New department in pipeline to keep eye on road management

ASi Järva Teed töömehed eelmisel nädalal Paides Pärnu tänaval löök­auke parandamas.

PHOTO: Dmitri Kotjuh / Järva Teataja

Road Administration is creating a new department tasked with monitoring road management in Tallinn and other local governments.

Last week, regional minister Siim Kiisler addressed Road Administration’s director general about problems in local government road management. Requirements on local road conditions are set forth by regulation of Ministry of Economic Affairs; however, according to Mr Kiisler, the conditions for paved roads, specified in annex to the regulation, are clearly not met in some local governments – such as Tallinn.

As it is up to Road Administration’s director general to organise monitoring of public roads’ conditions, Mr Kiisler asked him for information on monitoring recently performed or planned in near future.

«Also, I call on you to make use of your legal rights to organise monitoring, as the need arises, in order to ensure safety of all road users,» said the minister.

Road Administration’s director general Aivo Adamson said, in his response to Mr Kiisler, that the agency has indeed been inspecting the condition of local roads; however, the activity has not been systematic, and has rather been reduced to advice and pointing out problems.

«In 2011 to 2012, Road Administration performed inspection in 38 local governments. One injunction has been issued. Inspections performed in Harju County did not cover Tallinn,» Mr Adamson specified in his reply.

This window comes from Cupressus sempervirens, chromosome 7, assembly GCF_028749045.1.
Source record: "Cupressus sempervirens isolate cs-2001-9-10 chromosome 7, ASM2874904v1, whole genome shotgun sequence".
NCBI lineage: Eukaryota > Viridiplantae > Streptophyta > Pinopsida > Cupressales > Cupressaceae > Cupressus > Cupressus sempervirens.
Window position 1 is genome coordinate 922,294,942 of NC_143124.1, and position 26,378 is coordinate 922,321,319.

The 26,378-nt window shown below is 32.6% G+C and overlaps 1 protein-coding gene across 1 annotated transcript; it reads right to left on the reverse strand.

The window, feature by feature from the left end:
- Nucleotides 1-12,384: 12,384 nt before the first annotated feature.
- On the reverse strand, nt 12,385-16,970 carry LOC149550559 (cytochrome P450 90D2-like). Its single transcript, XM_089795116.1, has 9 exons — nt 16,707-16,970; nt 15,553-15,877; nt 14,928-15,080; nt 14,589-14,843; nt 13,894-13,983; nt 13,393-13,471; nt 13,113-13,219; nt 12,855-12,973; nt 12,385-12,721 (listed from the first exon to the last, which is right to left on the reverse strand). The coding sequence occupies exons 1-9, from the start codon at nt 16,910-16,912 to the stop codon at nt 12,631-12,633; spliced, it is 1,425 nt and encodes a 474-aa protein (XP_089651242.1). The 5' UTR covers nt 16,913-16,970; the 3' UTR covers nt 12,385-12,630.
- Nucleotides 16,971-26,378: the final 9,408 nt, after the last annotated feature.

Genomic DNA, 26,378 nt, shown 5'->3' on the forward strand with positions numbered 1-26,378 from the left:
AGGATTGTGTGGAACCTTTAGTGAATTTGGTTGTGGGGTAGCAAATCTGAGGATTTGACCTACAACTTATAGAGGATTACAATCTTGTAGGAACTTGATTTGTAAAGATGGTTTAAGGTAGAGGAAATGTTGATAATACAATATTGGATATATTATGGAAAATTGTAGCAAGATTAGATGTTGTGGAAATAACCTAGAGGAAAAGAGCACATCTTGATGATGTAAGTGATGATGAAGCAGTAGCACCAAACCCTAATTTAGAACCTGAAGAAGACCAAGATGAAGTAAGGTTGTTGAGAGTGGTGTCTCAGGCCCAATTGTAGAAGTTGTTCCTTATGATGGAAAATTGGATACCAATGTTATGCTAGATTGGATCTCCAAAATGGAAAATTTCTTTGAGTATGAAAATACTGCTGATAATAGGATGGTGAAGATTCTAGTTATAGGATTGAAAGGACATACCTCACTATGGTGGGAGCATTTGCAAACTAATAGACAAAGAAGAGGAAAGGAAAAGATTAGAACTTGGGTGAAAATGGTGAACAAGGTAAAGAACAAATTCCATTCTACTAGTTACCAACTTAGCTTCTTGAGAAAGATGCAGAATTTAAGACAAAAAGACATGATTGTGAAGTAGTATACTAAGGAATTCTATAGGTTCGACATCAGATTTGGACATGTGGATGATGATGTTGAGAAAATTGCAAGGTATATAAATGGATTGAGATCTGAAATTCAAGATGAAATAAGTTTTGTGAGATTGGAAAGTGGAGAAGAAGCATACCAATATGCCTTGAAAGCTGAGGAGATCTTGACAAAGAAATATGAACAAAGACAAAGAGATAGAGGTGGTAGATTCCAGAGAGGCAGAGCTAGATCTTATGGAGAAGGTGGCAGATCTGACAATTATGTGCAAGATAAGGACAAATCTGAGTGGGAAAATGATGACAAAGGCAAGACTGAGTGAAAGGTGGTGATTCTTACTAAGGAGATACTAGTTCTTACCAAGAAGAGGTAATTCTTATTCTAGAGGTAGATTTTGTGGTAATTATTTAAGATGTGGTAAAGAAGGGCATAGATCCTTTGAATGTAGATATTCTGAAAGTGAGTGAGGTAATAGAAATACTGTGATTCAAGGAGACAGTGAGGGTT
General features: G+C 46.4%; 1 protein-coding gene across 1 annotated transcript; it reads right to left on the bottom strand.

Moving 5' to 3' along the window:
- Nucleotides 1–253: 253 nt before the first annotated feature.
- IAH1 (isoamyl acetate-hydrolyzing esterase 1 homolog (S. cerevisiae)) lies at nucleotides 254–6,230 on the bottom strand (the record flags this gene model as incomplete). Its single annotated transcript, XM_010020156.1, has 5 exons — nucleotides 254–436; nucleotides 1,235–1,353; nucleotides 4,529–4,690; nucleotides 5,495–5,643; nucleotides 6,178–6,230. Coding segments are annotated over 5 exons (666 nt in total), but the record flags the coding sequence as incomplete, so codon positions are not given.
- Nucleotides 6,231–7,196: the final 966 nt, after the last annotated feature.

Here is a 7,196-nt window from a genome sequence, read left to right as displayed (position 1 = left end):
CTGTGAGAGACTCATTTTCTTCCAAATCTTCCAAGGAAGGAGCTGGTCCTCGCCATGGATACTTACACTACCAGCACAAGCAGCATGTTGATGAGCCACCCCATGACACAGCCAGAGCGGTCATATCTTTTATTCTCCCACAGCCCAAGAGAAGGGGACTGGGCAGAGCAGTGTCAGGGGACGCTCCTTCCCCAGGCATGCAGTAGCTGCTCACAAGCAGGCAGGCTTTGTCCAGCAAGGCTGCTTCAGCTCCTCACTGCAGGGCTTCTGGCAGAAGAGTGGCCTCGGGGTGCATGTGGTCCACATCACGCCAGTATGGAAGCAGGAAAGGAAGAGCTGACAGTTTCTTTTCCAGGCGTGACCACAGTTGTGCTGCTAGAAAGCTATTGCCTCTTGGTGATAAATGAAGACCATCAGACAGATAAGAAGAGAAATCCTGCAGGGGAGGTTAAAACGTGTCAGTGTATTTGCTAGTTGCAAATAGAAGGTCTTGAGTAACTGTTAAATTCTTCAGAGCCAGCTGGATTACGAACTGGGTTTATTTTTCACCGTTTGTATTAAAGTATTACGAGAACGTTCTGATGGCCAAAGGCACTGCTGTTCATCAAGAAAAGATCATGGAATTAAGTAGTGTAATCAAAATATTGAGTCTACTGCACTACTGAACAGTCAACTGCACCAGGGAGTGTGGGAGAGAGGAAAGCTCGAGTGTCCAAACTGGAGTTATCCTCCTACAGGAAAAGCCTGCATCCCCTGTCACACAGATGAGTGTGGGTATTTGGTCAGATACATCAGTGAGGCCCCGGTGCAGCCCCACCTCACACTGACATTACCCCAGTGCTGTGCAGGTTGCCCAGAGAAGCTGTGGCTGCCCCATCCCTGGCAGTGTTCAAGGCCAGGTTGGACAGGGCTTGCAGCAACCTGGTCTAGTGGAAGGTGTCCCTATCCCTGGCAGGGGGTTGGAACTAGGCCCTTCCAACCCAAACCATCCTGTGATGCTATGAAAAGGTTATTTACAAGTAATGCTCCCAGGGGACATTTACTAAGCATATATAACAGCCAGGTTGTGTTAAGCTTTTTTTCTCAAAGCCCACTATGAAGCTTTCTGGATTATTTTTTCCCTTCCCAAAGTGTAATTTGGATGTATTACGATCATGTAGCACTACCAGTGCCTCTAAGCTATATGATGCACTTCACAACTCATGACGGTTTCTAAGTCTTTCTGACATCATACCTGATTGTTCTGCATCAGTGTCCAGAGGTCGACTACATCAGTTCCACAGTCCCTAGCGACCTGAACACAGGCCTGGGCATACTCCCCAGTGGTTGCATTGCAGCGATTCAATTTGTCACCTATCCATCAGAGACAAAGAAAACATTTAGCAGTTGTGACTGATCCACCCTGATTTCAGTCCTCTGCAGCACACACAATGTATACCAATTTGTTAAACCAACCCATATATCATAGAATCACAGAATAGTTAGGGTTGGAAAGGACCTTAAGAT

«Our monitoring resources are rather directed to national roads; at the same time, we have always responded to notices or information on conditions of roads not maintained by the state,» he added.

According to Road Administration data, Tallinn has a total of 900 kilometres of streets, the yearly maintenance of which would, by initial unofficial calculations, be €10m, provided that prior maintenance has been timely.

«Considering, however, the current conditions of the streets of Tallinn, and the fact that city roads are more expensive to repair than national roads, Tallinn now needs ca €30m a year, for five years, to get its roads fixed,» stated Mr Adamson.

Even though Road Administration is required to issue injunctions to local governments, based on Roads Act, and to claim penalty payment, they are reluctant to do it.

Road management – owner’s responsibility

«In a situation where Estonia’s local governments, including the largest of them – Tallinn – have for years invested much less than needed into road management, there is a clear need for more effective measures than simple injunctions,» said Mr Adamson.

«At the same time we have to admit that many local governments lack competency for effectual road management. Hence the risk of wrong decisions,» he added.

Mr Adamson underlined, however, that organising road management is road owner’s responsibility, and a matter of how they choose to use budget money and hire needed specialists. Lack of money is not necessarily the problem, rather the choices of its use.

Therefore, Road Administration intends to strongly enforce monitoring on both local and national roads. For that, a new separate department is being created in its structures, and a definite monitoring plan for local roads is being drawn.

When it comes to Tallinn, Road Administration definitely desires to meets the city representatives, to gain insight into Tallinn’s plans and how they intend to guarantee required road safety.